There is another link between news work and academic work: the labor conditions in these two fields are becoming increasingly precarious, contingent or otherwise ‘atypical‘. The arts faculty at my alma mater no longer offers post-doc positions because it simply cannot afford them. External funding, downsizing, increased teaching loads and productivity demands (publish and perish) have become symptomatic of an ongoing trend towards the commercialization and marketization of tertiary education.

I am writing this down not just out of self-indulgent frustration over professional insecurity but because I share Mark Deuze’s concern that if the market orientation of the university

does not come with specific caveats, protections, checks and balances, the university as we know it becomes just another factory workplace – not a place for independent and critical reflection; a place that teaches people to make up their own minds.

This post is loosely based on Michael Bérubé’s feather-ruffling Op-Ed and Mark Deuze’s eloquent rant on the precarity of work in academia.





DiO Workshop day III: final plenaries

18 09 2009

Four, yes four, plenary presentations were scheduled on the Friday afternoon. Two corpus linguistic studies kicked off the written corporate communication theme. Birgitta Meex & Heidi Verplaetse (Lessius/KULeuven) compared German and English corporate mission statements. Berna Hendriks & Margot Van Mulken (University of Nijmegen) then presented an analysis of CEO communication.

The final two presentations were on…journalism. Ha! Martina Temmerman & Els Belsack (Erasmus University College Brussels) talked about positioning and self-representation during televised political interviews. Finally, Ellen Van Praet (Ghent University) and yours truly went the reflective/methodological route. We opted not to present micro data and instead focus on the pros and cons of secondary analysis.

Thank you: Geert, Katja, Craig, Chris, Sylvain, Priscilla and all the delegates for coming out. Hope to see you again at a DiO event.





How contemporary journalism works

7 09 2009

A number of forward-thinking journalists in Germany have issued a manifesto. I am reproducing an abbreviated version. The original version (in German) is available at internet-manifest.de.

  1. The internet is different.
  2. The internet is a pocket-sized media empire.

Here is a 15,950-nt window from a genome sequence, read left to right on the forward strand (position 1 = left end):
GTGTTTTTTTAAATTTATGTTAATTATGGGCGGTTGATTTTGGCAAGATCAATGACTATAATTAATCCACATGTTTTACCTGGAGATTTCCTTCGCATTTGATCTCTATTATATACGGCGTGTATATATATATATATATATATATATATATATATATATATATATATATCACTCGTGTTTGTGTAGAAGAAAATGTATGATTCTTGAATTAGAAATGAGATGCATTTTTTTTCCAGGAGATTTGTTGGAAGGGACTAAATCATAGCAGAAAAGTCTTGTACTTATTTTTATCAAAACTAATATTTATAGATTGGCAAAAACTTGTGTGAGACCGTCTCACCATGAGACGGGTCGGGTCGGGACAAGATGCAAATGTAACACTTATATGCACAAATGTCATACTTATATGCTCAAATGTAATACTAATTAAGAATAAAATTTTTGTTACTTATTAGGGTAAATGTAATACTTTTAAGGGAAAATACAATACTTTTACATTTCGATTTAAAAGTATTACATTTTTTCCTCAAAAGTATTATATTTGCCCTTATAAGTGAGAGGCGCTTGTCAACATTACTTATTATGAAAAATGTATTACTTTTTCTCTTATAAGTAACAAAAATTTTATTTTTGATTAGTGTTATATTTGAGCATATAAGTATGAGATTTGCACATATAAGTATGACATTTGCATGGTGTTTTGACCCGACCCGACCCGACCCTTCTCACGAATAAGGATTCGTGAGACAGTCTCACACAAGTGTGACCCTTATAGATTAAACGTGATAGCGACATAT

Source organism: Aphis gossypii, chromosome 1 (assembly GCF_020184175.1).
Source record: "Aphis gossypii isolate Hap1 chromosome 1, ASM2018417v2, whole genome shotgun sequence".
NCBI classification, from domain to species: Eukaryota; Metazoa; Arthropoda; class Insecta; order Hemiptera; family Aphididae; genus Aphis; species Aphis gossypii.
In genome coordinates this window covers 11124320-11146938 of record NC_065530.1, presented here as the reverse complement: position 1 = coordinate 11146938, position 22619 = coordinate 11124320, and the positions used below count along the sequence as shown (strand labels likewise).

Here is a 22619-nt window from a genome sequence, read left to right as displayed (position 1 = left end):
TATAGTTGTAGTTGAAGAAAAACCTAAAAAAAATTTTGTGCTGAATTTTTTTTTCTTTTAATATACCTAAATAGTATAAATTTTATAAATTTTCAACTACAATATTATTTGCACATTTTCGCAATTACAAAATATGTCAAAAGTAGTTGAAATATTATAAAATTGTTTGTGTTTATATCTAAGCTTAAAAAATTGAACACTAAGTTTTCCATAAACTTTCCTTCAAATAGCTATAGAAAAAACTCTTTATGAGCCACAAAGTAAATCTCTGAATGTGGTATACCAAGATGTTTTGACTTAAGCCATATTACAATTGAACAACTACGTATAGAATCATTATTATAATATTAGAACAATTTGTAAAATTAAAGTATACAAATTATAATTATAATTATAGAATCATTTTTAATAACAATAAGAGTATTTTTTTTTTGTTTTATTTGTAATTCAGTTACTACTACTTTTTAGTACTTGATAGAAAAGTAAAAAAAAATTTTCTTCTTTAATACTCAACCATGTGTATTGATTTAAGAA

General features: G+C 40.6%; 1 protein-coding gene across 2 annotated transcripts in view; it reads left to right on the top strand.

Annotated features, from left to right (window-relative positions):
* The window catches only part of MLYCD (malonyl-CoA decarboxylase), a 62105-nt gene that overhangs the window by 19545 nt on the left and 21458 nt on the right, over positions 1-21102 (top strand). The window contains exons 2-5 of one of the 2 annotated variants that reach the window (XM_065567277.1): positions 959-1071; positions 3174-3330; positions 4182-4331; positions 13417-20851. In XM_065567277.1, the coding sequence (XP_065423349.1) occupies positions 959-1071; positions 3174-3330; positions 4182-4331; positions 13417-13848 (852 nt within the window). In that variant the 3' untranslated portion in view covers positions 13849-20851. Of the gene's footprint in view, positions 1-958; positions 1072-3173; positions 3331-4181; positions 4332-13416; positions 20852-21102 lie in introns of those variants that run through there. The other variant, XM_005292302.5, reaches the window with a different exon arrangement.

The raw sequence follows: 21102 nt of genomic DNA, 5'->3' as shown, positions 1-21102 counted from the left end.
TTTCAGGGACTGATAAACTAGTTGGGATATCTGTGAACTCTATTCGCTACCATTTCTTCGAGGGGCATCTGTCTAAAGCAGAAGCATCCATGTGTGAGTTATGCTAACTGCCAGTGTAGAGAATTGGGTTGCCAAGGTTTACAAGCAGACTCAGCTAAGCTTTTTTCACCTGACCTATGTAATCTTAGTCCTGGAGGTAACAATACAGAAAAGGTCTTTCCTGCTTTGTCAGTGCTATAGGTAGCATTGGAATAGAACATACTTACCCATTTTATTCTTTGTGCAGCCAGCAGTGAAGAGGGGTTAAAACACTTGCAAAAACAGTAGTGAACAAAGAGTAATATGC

3. The internet is society is the internet.
  4. Internet freedom is inalienable.
  5. The internet is the triumph of information.
  6. The internet is changing improving journalism.
  7. The network requires networking.
  8. Links bring value, quotes are a form of recognition.
  9. The internet is the new home for political discussion.
  10. The new freedom of the press is freedom of opinion.
  11. More is more – there’s no such thing as too much information.
  12. Tradition is not a business model.
  13. On the internet, copyright becomes a civic duty.
  14. The internet has many currencies
  15. What’s in the network stays in the network.
  16. Quality is the most important quality
  17. All for all.

Translation by Jeff Jarvis with some minor edits by me. Amendments welcome.
Updates:

  1. Denis Pelli was kind enough to point out that it should be civic duty (not civil)
  2. Tim Schlüter tweeted that the more appropriate gloss for ‘Gesellschaft’ in 3 is ‘society’ (not business).
  3. Jenna L. Brinning, a professional translator, has posted a proper English version of the original manifest.
  4. One of the authors, Janko Roettgers, says the manifesto was written in response to the Hamburg manifesto.
  5. Additional declarations have also been suggested by David Goldenberg

18. A viable Internet depends on media literacy and critical thinking.
19. Anonymity is the enemy of the Internet.





Belgians are of two physical types

29 08 2009

Having tossed me this personal-narrative bone, van Lierde strips down to his swimsuit. The Belgians, it has been said, are of two distinct physical types: the ample, rosy burghers famously depicted by Rubens, and the wraithlike subjects of van Gogh. Stomping around in rubber boots, complacently hosing down the pool deck, Damien van Houck appears pure Rubens. Lean and rope-muscled, his hair a severe black skullcap, van Lierde seems van Gogh to the core.

John Brant profiles Luc Van Lierde in Outside Magazine, November 1997.